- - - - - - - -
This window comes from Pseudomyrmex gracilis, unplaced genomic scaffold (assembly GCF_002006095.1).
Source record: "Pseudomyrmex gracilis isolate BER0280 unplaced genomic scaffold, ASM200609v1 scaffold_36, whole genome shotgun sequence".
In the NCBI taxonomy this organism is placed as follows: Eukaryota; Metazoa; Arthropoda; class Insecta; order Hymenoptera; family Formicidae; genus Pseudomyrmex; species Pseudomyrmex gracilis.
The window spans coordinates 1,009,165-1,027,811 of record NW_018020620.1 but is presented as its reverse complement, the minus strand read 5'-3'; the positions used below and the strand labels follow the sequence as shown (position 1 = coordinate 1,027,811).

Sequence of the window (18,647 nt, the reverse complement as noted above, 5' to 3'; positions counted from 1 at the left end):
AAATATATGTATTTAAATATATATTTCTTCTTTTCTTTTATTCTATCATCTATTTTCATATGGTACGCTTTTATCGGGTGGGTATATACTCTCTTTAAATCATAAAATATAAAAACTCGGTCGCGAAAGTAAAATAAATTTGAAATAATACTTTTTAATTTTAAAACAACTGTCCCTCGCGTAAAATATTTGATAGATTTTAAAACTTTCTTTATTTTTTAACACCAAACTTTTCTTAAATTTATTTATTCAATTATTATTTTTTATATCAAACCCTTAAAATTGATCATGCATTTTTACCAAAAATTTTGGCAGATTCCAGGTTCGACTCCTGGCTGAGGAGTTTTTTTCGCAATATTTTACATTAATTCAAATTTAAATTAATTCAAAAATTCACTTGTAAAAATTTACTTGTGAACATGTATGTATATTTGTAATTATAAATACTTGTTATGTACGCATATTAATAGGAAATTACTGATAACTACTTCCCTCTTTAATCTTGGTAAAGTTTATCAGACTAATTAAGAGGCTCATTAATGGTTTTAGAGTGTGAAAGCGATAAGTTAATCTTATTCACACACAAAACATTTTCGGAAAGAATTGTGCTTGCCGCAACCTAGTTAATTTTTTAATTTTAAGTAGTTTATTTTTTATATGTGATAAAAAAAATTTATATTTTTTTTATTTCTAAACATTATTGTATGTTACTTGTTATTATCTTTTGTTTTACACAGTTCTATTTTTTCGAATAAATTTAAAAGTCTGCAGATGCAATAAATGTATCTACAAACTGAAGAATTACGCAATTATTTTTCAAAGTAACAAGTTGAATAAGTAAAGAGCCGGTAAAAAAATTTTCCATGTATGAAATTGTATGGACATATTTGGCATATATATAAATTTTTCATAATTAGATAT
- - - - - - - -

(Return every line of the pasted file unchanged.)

This window comes from Pseudomyrmex gracilis, unplaced genomic scaffold (assembly GCF_002006095.1).
Source record: "Pseudomyrmex gracilis isolate BER0280 unplaced genomic scaffold, ASM200609v1 scaffold_36, whole genome shotgun sequence".
In the NCBI taxonomy this organism is placed as follows: Eukaryota; Metazoa; Arthropoda; class Insecta; order Hymenoptera; family Formicidae; genus Pseudomyrmex; species Pseudomyrmex gracilis.
The window spans coordinates 1,009,165-1,027,811 of record NW_018020620.1 but is presented as its reverse complement, the minus strand read 5'-3'; the positions used below and the strand labels follow the sequence as shown (position 1 = coordinate 1,027,811).

Sequence of the window (18,647 nt, the reverse complement as noted above, 5' to 3'; positions counted from 1 at the left end):
AAATATATGTATTTAAATATATATTTCTTCTTTTCTTTTATTCTATCATCTATTTTCATATGGTACGCTTTTATCGGGTGGGTATATACTCTCTTTAAATCATAAAATATAAAAACTCGGTCGCGAAAGTAAAATAAATTTGAAATAATACTTTTTAATTTTAAAACAACTGTCCCTCGCGTAAAATATTTGATAGATTTTAAAACTTTCTTTATTTTTTAACACCAAACTTTTCTTAAATTTATTTATTCAATTATTATTTTTTATATCAAACCCTTAAAATTGATCATGCATTTTTACCAAAAATTTTGGCAGATTCCAGGTTCGACTCCTGGCTGAGGAGTTTTTTTCGCAATATTTTACATTAATTCAAATTTAAATTAATTCAAAAATTCACTTGTAAAAATTTACTTGTGAACATGTATGTATATTTGTAATTATAAATACTTGTTATGTACGCATATTAATAGGAAATTACTGATAACTACTTCCCTCTTTAATCTTGGTAAAGTTTATCAGACTAATTAAGAGGCTCATTAATGGTTTTAGAGTGTGAAAGCGATAAGTTAATCTTATTCACACACAAAACATTTTCGGAAAGAATTGTGCTTGCCGCAACCTAGTTAATTTTTTAATTTTAAGTAGTTTATTTTTTATATGTGATAAAAAAAATTTATATTTTTTTTATTTCTAAACATTATTGTATGTTACTTGTTATTATCTTTTGTTTTACACAGTTCTATTTTTTCGAATAAATTTAAAAGTCTGCAGATGCAATAAATGTATCTACAAACTGAAGAATTACGCAATTATTTTTCAAAGTAACAAGTTGAATAAGTAAAGAGCCGGTAAAAAAATTTTCCATGTATGAAATTGTATGGACATATTTGGCATATATATAAATTTTTCATAATTAGATAT